Sigmund Freud, in his highly influential 1930 work, Civilization and its Discontents, posited the existence in humans of a subconscious, self-destructive impulse--a sort of "death wish." This "death drive" impulse or thanatos is the psychical counterpart to Eros or man's subconscious desire for love and sex. The death drive, according to Freud, reveals itself in characteristics of sadism, aggressiveness, narcissism, and self-destruction. Thanatos, then, becomes another psychological constraint in the tension between civilized man and his primal, baser instincts.
This "inclination to aggression," Freud wrote, "is an original, self-subsisting instinctual disposition in man...that...constitutes the greatest impediment to civilization."
Civilization marked a significant turning point in Freud's work. Published in the wake of the unprecedented devastation of the first World War--and the subsequent emergence of the consumer culture industry--the book found Freud profoundly shaken in his view of human nature. His overall outlook for the future of human civilization was, to put it mildly, not encouraging.
Freud's theory of the death drive (which he first introduced years earlier in 1920's Beyond the Pleasure Principle) gained little support in the psychological community at the time. Some 85 years later, with the earth on the brink of incalculable ecological destruction from climate change, it seems Freud may have been on to something.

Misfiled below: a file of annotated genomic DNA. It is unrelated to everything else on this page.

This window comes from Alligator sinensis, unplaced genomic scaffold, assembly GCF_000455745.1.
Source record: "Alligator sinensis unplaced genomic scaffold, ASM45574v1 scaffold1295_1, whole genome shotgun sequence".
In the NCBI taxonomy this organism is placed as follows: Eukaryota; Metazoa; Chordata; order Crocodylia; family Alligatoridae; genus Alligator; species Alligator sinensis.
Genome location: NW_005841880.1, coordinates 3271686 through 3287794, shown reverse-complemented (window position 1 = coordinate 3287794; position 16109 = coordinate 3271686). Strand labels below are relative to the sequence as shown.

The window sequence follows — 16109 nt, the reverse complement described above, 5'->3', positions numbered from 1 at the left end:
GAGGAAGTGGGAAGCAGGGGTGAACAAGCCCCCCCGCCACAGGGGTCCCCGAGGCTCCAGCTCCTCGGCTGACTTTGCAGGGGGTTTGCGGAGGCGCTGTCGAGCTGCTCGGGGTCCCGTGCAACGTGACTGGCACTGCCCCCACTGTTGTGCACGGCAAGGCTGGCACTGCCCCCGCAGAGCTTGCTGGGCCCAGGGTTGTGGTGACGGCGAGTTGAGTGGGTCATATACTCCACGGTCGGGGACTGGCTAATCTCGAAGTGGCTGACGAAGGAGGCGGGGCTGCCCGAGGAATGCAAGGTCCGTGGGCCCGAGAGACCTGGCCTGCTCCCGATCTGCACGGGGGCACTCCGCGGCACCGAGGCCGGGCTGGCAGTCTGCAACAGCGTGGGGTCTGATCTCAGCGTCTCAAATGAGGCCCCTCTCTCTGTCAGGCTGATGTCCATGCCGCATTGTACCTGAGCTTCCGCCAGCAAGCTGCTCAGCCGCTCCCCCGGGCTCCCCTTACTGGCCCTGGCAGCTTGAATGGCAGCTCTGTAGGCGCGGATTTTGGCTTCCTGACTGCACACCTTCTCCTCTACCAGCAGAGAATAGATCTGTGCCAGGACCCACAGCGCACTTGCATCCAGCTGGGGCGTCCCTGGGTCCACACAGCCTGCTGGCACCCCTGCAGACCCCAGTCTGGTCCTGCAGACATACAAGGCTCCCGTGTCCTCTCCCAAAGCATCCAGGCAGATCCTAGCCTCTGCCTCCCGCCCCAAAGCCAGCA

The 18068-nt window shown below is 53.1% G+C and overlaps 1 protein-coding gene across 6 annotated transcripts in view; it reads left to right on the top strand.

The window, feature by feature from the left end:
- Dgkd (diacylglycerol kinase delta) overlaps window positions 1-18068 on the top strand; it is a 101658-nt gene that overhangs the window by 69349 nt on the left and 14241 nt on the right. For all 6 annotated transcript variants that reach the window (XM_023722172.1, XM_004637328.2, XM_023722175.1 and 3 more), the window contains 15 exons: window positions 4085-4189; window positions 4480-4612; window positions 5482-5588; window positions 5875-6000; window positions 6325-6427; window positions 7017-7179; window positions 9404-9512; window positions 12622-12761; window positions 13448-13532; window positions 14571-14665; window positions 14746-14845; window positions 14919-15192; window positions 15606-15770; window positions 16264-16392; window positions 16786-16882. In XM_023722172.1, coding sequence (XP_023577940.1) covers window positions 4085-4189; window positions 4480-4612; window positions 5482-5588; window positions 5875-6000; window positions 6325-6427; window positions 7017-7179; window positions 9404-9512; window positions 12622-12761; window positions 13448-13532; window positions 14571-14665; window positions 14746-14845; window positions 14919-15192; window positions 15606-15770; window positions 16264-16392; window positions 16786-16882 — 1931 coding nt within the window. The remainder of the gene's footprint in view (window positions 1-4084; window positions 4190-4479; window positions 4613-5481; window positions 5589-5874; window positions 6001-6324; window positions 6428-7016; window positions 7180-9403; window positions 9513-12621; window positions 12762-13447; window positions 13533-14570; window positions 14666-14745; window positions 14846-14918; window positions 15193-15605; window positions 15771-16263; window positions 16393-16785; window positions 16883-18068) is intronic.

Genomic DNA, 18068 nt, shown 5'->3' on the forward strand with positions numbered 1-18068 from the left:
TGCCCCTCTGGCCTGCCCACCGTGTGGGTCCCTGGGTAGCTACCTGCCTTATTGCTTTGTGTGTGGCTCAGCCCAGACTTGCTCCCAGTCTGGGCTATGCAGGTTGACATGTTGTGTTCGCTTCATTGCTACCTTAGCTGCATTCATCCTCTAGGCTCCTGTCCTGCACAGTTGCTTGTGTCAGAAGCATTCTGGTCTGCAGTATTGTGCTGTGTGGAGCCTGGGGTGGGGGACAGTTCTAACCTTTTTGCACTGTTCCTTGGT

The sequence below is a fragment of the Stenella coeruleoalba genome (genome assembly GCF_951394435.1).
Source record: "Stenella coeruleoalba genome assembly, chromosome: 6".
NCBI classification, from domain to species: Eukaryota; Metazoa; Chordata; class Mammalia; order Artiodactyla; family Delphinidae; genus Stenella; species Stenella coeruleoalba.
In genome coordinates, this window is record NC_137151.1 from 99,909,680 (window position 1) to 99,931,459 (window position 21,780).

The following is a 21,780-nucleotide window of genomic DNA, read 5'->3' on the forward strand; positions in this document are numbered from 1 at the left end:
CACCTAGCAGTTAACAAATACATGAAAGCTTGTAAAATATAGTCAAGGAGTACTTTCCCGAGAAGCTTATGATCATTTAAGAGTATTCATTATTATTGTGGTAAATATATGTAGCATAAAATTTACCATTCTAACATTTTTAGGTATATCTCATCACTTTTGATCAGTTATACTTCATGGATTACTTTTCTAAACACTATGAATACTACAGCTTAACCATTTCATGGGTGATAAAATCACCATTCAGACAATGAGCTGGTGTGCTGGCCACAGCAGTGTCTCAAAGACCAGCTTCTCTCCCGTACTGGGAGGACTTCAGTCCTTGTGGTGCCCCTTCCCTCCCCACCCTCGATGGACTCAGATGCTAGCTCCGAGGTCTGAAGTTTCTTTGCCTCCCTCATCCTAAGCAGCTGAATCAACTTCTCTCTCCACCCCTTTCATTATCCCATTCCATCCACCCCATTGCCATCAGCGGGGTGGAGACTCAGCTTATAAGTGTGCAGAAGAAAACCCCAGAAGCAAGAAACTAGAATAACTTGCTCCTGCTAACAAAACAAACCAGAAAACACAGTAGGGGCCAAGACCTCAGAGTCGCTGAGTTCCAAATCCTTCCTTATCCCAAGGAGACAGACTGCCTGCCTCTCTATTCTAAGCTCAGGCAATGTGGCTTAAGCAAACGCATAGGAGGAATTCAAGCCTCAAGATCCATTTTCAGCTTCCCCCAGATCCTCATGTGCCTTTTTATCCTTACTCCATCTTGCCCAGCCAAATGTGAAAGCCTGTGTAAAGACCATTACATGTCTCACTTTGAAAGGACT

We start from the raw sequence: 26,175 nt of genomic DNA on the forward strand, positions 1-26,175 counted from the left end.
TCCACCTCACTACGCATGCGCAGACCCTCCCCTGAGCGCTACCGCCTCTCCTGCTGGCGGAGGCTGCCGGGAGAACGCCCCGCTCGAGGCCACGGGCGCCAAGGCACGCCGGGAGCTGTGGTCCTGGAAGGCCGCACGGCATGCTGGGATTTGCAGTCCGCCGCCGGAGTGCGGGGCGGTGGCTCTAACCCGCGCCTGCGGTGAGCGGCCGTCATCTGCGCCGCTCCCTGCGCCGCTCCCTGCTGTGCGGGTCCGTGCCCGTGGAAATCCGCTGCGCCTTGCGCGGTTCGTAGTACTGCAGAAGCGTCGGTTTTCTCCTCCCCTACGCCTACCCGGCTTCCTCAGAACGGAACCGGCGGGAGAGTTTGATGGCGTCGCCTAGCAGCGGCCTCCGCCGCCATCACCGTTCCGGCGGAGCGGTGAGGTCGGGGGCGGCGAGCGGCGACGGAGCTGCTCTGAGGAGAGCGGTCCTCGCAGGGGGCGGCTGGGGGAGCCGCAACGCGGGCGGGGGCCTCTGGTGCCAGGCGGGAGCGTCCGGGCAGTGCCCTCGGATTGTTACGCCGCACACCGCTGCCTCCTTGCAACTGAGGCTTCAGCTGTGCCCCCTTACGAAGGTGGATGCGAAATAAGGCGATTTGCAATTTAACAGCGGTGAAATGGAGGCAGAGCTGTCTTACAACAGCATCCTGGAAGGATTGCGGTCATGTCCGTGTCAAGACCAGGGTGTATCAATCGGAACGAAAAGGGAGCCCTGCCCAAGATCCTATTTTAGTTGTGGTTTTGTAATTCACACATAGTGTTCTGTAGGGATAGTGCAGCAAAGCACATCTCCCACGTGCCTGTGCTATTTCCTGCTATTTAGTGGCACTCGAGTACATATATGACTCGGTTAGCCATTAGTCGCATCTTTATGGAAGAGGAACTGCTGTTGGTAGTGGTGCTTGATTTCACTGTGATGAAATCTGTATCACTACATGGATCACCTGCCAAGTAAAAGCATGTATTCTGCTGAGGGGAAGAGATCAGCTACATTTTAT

Last week, the American Association for the Advancement of Science (AAAS) released a bleak and dire report on the potential impacts of global warming titled "What We Know." The authors state in the report's introduction,
[W]e consider it to be our responsibility to ensure, to the best of our ability, that people understand what we know: human-caused climate change is happening, we face risks of abrupt, unpredictable and potentially irreversible changes and responding now will lower the risk and cost of taking action.
Attempting to put to rest, once and for all, the mind-numbing anti-science dismissals of right-wing climate change skeptics, and the campaign of deliberate misinformation funded by the fossil fuel industry, the report's authors state clearly and plainly:
[L]evels of greenhouse gases in the atmosphere are rising. Temperatures are going up. Springs are arriving earlier. Ice sheets are melting. Sea level is rising. The patterns of rainfall and drought are changing. Heat waves are getting worse as is extreme precipitation. The oceans are acidifying.
And yet our elected leaders in government seem incapable of taking any meaningful action to curb greenhouse gas emissions. (By imposing, for instance, a gas tax.) The best measure the Democratic-controlled Senate can produce is a tepid, market-oriented cap-and-trade bill--and it could not even get that through.
And let's be clear about who bears the most blame for the climate crisis: The corporate state.
Could you and I drive less and take greater steps to reduce our individual carbon footprints? Certainly. (Though this is difficult when you live, as I do, in a state that lacks a major public transportation system.) Yet our individual contributions to climate change, while not, in of themselves insignificant, pale in comparison to those of the fossil fuel industry. According to an article in The Guardian last fall (11/20/2013), just 90 corporations have been responsible for two-thirds of CO2 emissions since the beginning of the Industrial Revolution. Of those 90 companies, 83 are coal, oil, and gas producers like Exxon-Mobil, Chevron, and BP.